"Lectionary Homiletics" Highlights
2008-03-06 by David von Schlichten

Guest blogger Teresa Strickland has given us much to soak up here amid the bubbles, and Tom Steagald has also created quite a splash. Please scroll down to their entries.

The Lazarus story seems to beg for what Henry Mitchell calls imaginative elaboration. If we go that route, creatively embellishing the story to help people connect to it, we want to make sure that we remain faithful to the message. When being creative, it is easy to wander into the cave of eisegesis and heresy.

You can go to Share It! and then to “Free Samples from Lectionary Homiletics” to read vanThanh Nguyen's exegetical article for this week's gospel.

Below are highlights from this week's articles in Lectionary Homiletics.

Theological Themes”

Arun W. Jones reminds us that, more important than whether the raising of Lazarus actually happened, is the meaning of the story. Arun also reveals that love is essential to the story's significance. Love is a salient motif in the story and what gets the Jews to believe in Jesus is that the sign is “performed in a context of a loving community” (p. 46). Jesus loves the people he cares for in the story, and the Jewish mourners are showing love for Mary, Martha and Lazarus. Further, while we can believe in Jesus without a sign and believe in the sign without believing in Jesus, love is essential for belief in Jesus.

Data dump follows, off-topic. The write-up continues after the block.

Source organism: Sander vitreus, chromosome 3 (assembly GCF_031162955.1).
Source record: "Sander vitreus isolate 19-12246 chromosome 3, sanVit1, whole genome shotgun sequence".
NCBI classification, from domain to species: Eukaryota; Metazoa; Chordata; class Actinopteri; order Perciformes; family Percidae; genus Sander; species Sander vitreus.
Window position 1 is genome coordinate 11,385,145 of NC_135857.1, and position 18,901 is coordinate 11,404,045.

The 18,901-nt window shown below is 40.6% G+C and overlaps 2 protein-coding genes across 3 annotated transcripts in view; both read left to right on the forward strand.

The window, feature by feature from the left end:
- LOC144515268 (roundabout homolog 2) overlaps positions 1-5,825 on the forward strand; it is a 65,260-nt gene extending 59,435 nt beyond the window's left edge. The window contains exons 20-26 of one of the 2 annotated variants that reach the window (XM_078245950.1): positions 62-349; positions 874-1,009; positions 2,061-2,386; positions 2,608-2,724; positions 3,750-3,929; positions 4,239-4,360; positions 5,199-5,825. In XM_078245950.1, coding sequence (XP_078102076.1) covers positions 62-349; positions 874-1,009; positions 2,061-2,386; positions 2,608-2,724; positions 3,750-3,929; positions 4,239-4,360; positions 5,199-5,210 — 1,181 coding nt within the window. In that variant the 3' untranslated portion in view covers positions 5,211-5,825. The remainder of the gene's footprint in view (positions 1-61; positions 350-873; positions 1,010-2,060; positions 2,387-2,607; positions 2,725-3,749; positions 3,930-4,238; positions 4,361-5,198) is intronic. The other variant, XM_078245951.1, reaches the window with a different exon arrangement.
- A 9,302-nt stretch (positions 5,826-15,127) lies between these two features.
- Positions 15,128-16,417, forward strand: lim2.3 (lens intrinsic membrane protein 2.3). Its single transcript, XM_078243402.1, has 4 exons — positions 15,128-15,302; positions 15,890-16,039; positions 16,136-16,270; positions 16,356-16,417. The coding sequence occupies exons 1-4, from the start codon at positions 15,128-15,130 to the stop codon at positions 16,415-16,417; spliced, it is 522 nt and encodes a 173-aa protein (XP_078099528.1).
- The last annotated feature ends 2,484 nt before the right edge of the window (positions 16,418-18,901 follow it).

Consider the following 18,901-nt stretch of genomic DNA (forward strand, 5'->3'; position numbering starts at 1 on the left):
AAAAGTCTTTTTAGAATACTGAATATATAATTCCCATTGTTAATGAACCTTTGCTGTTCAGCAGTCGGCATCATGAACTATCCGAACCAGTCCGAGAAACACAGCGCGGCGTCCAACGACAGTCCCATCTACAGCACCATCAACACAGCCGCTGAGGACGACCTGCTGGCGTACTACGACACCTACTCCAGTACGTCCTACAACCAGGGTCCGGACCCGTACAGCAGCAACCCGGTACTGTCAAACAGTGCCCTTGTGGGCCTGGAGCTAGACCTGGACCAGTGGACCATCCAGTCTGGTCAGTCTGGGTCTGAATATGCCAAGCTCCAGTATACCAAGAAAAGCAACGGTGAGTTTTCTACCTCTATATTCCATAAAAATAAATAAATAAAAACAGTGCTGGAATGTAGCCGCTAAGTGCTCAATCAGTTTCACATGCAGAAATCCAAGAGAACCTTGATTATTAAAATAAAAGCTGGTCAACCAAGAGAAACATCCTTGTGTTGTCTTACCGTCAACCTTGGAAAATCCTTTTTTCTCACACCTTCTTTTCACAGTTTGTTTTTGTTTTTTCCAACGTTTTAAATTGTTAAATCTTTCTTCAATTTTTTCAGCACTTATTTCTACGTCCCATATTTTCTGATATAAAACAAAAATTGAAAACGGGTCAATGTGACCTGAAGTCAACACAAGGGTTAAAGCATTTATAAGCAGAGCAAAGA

Pastoral Implications”

Kristin Saldine brilliantly points out that the story contains two miracles, the second one being that Jesus weeps. She suggests that, while the common criticism is that we are a society that avoids death, we are really a society that avoids mourning. People are expected to get over grieving as soon as possible. However, in our text, Jesus weeps. God saves us and grieves with us.

Saldine also refers to Kushner's When All You've Ever Wanted Isn't Enough. In that book, Kushner writes that, to find meaning in our lives and bring relevance to our faith, we need to: A. accept the reality of pain in our lives; B. we need to learn how to belong to others; and C. if we seek meaning in our lives we will feel compelled to make a difference in the world (p. 47).

Preaching the Lesson”